'Impact is negligible' Buying group
?We are not unduly worried by the smoking ban in England and this is mainly based on the experience of our Scottish wholesalers. In Scotland, sales to traditional CTNs suffered a decline as consumers stopped purchasing tobacco on the way to work in the morning. However, sales to licensed convenience stores increased as more people purchased cigarettes with alcohol in the evening because they were staying at home instead of going to the pub. The impact on sales was fairly negligible. Irrespective of the ban, we are trying to become less reliant on tobacco because this is the way we see the market going. The alcohol and chilled goods categories are growing and becoming more important to our business. This is a trend that is set to continue.
'Margins are low' Scottish wholesaler
?When the ban came into force up here in March 2006 we did see an initial downturn in sales, presumably as many people tried to use it as an opportunity to give up smoking. There was also a large amount of press encouraging people to quit by offering them help and advice. This had an effect on sales of tobacco across the board. But the effect was nowhere near as bad as many had predicted. Since then sales have recovered and are now showing strong growth. We do not think there will be any fall in profits as the sector offers fairly low margins anyway. The likely long-term view for what are considered unhealthy categories, such as tobacco, is negative and so these are not areas we consider a priority for the future. As a business we are looking to what we see as the main growth areas - fresh and healthier food.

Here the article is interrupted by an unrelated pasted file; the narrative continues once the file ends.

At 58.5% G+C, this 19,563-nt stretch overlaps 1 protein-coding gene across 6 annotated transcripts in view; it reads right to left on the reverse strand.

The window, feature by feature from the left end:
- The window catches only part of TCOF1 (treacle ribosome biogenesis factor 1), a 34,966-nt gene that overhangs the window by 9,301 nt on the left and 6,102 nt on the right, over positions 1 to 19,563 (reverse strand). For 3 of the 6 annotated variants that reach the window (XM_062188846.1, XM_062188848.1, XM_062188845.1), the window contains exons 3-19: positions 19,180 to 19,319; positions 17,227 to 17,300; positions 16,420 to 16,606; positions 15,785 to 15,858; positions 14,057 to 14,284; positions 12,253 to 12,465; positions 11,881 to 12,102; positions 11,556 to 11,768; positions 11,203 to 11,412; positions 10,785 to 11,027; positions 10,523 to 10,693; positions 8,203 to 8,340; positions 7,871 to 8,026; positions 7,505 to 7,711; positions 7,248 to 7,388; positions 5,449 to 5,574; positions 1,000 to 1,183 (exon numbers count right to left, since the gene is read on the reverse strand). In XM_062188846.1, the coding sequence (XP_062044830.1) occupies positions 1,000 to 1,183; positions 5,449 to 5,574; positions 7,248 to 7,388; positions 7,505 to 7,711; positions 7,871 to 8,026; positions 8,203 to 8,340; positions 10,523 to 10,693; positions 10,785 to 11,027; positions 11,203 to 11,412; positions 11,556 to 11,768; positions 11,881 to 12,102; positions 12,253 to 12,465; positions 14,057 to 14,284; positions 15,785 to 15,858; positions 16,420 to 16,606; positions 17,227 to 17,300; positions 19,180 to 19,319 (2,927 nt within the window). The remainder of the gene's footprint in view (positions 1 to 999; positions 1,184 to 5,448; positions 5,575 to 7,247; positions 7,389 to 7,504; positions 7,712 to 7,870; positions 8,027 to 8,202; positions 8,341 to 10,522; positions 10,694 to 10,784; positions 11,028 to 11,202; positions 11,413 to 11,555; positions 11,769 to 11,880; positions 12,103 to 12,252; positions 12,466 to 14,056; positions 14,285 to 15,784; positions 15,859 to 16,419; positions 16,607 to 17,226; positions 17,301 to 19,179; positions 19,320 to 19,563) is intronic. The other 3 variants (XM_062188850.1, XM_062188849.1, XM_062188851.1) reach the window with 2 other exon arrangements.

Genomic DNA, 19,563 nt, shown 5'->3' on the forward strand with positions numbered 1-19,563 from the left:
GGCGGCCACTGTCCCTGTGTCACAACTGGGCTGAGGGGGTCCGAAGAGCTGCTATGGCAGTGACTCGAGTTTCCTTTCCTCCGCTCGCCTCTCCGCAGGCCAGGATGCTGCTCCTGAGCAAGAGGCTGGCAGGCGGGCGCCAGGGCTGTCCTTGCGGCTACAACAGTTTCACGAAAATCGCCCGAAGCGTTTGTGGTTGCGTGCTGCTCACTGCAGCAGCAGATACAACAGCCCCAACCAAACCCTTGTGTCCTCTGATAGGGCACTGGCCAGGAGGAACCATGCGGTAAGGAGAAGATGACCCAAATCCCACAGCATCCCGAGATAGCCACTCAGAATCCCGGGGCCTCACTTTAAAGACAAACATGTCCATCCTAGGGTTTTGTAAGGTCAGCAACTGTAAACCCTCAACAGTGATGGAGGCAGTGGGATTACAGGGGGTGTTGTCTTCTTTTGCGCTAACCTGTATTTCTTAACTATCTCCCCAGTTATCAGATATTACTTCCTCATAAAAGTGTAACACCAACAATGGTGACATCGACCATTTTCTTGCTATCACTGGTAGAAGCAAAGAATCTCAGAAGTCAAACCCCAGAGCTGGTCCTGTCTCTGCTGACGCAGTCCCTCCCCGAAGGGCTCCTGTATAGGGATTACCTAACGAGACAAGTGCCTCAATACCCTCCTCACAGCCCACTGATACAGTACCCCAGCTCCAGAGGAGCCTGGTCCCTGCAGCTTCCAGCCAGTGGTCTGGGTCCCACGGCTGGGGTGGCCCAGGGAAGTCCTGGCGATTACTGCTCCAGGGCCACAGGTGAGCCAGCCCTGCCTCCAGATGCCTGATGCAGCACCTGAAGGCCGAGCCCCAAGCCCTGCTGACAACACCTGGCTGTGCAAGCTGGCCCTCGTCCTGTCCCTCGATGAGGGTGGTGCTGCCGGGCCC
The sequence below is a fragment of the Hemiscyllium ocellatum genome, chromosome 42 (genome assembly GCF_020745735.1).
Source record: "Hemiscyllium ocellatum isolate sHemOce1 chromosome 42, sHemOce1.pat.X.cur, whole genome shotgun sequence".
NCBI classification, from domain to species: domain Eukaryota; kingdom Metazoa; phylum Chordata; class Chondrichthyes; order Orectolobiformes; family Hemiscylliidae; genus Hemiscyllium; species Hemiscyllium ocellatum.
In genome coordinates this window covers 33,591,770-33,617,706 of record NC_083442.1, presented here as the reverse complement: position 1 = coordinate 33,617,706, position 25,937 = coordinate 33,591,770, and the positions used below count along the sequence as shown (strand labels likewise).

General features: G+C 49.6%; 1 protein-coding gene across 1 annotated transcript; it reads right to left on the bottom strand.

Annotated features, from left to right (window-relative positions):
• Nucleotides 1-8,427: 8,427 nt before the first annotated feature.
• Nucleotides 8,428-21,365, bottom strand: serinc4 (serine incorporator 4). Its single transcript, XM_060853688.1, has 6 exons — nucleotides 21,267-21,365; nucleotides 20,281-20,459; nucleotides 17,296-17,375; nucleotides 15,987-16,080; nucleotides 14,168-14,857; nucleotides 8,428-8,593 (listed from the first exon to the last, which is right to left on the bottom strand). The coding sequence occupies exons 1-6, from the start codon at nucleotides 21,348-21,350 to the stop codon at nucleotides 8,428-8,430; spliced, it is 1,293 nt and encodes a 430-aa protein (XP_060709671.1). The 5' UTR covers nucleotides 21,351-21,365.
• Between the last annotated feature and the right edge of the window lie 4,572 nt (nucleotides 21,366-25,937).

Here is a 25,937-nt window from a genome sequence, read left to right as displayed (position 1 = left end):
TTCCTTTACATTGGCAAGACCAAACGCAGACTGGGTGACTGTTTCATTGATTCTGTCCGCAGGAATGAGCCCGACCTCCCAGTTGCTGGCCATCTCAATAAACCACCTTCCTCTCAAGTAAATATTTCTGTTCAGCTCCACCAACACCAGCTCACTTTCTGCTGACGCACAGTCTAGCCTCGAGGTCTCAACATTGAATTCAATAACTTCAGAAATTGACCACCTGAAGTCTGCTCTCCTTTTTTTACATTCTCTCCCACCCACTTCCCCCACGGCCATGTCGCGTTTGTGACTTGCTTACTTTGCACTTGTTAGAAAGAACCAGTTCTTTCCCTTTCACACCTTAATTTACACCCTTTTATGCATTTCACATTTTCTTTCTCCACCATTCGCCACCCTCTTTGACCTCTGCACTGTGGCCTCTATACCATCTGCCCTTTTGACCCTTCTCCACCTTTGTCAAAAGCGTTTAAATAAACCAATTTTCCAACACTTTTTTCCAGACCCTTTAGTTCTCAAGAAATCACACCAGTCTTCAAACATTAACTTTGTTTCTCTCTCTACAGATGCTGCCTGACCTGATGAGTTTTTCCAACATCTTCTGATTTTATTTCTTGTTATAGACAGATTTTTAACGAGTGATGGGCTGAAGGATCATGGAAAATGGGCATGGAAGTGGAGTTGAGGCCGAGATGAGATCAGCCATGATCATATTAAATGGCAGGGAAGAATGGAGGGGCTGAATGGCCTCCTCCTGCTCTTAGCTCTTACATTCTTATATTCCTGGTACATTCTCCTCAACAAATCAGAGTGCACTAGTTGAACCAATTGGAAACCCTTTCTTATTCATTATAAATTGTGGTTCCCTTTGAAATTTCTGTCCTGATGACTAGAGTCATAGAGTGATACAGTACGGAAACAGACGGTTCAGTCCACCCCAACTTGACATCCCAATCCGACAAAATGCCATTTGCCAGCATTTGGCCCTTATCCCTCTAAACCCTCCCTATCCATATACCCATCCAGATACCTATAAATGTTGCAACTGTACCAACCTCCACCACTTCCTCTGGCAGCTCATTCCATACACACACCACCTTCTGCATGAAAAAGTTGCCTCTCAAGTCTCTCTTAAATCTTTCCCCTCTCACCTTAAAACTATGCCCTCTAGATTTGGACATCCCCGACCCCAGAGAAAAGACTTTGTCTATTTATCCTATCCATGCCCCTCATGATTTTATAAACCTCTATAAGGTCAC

'It's too early to tell' Delivered wholesaler
?We are concerned by what effect the ban will have on sales, but it is much too early to get a picture of what the outcome will be. As a wholesaler, this would appear to be just one more variable for us to consider. Tobacco sales value is resilient. In 2005 our tobacco sales in June were 35.7% of our delivered warehouse sales and, despite all the pressure and price increases since then, in the same month this year tobacco sales were 36.2%. Pack volume, however, is down by about 7% .
Our sales were down about 2% during the first four days following the ban, but it is far too early to call that a trend. One of our retail customers told us his sales on the first Sunday following the introduction of the new law were up £500 compared with the same day the previous week. Like most in the industry, we are trying to cut our dependence on the category. In our case we are focusing on fresh food and food to go.